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Nurse administrators spend their days working throughout the healthcare landscape, blending business acumen with bedside manner. They are leaders who oversee the nursing staff, ensure policy compliance, and manage the facility’s finances. At the same time, they also safeguard patient outcomes and innovate for the future of healthcare.
Nurse administrators work in fast-paced and dynamic environments and must be skilled at financial management and human resources. As advanced practice registered nurses (APRNs), they have strong academic backgrounds and extensive experience with patient care. Nurse administrators often act as representatives of their medical facilities to develop community contacts and outreach.
Nurse administrators go by several titles, including:
Director of nursing
Chiefnursing officer (CNO)
Chief executive officer
The American Organization of Nurse Executives (AONE) believes nursing executives should have a diverse skill set, including strong communication, business, and leadership skills.
Maryville University’s online Master of Health Administration (MHA) prepares APRNs for high-level nursing positions, including nurse administrators. The MHA degree program has a variety of concentrations, which allows students to determine the best path for their career goals. The program helps prepare students to run successful healthcare organizations.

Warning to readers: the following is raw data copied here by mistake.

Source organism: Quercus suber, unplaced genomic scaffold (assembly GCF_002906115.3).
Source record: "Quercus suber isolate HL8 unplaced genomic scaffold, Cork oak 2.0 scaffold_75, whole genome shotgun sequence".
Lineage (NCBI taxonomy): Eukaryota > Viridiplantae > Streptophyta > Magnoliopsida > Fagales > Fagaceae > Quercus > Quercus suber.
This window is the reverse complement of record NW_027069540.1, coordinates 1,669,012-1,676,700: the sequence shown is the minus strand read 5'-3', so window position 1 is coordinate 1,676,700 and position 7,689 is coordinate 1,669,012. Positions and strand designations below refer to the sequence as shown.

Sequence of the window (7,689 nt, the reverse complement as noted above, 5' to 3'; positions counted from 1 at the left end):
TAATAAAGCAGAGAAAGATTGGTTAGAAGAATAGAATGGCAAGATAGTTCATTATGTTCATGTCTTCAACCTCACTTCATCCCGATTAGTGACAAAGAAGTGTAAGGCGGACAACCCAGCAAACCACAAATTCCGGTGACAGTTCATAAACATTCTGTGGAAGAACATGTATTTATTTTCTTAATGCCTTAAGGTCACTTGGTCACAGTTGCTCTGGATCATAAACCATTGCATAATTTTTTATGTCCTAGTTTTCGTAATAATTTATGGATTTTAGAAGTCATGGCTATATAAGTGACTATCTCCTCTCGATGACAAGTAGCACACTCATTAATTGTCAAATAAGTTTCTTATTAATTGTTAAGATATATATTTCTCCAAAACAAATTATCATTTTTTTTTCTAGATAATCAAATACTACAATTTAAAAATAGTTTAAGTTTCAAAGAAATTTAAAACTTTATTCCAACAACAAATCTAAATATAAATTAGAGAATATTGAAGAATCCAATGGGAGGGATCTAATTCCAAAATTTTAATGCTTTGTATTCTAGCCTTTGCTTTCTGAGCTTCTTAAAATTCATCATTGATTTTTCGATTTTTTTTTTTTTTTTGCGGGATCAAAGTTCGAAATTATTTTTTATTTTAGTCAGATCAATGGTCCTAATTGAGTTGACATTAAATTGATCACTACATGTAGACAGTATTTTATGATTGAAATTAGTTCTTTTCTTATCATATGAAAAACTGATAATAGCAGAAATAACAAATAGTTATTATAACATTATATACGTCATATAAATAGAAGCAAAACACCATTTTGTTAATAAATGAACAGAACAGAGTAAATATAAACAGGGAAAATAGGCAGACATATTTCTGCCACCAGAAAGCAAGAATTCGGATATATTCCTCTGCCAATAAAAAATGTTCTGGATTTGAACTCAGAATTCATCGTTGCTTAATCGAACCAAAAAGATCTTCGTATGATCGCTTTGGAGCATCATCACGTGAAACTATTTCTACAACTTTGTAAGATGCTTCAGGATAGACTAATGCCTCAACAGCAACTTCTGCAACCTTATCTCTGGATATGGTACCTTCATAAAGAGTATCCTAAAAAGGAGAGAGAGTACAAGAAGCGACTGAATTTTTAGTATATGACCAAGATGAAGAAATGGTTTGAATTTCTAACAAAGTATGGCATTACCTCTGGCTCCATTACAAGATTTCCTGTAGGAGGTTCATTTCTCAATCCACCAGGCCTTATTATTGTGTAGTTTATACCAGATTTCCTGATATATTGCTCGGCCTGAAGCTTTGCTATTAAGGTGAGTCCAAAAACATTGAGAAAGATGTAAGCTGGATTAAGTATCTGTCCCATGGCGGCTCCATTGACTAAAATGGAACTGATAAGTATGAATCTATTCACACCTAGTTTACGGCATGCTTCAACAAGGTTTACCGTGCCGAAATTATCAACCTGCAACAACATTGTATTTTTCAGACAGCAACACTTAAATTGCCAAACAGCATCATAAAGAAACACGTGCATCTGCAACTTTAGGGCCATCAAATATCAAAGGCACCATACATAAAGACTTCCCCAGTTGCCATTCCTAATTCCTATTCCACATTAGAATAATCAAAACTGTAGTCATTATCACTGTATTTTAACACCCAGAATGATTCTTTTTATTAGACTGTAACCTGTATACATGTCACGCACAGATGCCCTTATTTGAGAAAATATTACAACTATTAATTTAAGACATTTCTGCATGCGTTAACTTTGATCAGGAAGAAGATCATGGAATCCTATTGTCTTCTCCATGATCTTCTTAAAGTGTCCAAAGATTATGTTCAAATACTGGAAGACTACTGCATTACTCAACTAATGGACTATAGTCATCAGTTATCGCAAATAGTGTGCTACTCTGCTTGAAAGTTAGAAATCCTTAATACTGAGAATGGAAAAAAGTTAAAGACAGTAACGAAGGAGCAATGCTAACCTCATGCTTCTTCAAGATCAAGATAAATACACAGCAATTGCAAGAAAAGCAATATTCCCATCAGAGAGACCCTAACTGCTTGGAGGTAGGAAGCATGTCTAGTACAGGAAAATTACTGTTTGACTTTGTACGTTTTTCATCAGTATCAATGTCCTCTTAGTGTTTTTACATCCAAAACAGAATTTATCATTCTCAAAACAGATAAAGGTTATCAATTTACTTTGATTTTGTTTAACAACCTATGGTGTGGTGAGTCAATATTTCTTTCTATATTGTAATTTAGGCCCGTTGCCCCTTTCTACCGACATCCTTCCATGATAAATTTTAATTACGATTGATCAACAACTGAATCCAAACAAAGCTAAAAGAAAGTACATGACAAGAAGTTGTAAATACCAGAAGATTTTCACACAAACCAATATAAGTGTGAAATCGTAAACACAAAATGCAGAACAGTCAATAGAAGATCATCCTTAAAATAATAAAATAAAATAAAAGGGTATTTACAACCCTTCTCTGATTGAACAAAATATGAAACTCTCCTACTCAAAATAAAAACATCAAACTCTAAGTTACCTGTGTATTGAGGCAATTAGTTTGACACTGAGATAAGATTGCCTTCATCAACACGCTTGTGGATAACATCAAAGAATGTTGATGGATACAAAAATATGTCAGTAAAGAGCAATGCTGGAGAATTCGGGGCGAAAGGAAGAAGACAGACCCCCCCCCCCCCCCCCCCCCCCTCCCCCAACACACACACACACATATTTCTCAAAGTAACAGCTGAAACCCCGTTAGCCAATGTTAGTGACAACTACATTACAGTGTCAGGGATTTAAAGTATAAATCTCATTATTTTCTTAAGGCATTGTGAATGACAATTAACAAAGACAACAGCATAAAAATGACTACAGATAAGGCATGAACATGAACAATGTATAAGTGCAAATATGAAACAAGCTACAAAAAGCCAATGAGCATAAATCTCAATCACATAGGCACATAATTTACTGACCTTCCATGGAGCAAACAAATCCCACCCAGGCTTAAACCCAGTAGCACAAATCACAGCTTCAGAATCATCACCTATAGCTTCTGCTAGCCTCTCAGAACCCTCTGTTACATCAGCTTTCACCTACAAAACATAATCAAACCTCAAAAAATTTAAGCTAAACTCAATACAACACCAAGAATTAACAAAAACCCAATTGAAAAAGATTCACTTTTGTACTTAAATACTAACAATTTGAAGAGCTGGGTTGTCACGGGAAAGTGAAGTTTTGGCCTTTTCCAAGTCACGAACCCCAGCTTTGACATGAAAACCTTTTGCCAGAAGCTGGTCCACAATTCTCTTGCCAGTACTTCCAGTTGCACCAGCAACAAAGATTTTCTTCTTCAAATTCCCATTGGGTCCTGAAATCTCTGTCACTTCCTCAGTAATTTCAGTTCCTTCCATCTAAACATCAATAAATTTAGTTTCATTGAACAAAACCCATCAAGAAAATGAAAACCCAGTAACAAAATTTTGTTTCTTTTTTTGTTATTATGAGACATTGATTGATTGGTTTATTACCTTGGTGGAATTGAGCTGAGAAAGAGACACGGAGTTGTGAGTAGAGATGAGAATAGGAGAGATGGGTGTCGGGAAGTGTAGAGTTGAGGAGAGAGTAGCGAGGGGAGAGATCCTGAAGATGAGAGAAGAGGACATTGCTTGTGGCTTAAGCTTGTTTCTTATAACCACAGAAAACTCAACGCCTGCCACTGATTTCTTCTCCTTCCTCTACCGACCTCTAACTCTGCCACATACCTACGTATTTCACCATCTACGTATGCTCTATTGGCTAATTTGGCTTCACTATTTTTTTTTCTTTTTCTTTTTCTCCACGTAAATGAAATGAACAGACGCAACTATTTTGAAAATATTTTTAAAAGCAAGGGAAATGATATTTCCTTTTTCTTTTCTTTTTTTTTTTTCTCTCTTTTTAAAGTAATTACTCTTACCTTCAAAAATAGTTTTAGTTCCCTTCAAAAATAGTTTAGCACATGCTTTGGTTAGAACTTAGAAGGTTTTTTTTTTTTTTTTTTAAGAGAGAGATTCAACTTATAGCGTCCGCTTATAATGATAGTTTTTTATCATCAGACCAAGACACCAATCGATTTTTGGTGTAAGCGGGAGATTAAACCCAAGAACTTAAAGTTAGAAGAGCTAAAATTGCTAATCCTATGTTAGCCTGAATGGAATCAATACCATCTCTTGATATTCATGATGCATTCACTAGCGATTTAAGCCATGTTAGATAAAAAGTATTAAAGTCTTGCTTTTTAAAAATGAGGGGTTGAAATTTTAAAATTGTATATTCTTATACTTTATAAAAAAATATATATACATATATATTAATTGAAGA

Nurse administrator expectations
The National Academy of Medicine (NAM), formerly called the Institute of Medicine, produced a landmark report in 2010 (with certain parts updated in ) that advocated for nurses to play a leading role in the future of healthcare. The report, “The Future of Nursing: Leading Change, Advancing Health,” found nurses must adhere to the following guidelines to be successful change leaders:
Practice to the fullest extent of their training, education, and licensure
Achieve higher levels of education through improved academic systems
Work as full partners with other medical professionals to reshape U.S. healthcare
Assist in better workforce planning and policymaking
At the same time, the AONE believes nurse administrators must be adaptable so they can function in various realms, including administrative, social services, human resources, clinical research, and quality control. The organization developed a list of expectations that should be common among nurse administrators:
Effective communication — The ability to encourage diversity and involvement in the community, and building collaborative relationships, both in and out of the medical setting.
Experience and knowledge of healthcare — A broad understanding of clinical nursing, healthcare policy, case management, patient safety, risk management, and performance metrics.
Strong leadership skills — The ability to build loyalty and commitment through proven leadership, embrace lifelong learning, accept mentorship from colleagues, and establish a vision for system-wide patient care.
Professionalism — A strong moral compass and professional accountability.
Business skills — A background in financial management, human resources, information technology (IT), strategic management, and business research.
The Impact of Nurses in Administration
Every day for a nurse administrator is different due to the diverse expectations of the job. The administrative duties include screening and selecting nursing staff, scheduling shifts, nurse evaluations, and, in some cases, addressing labor union issues.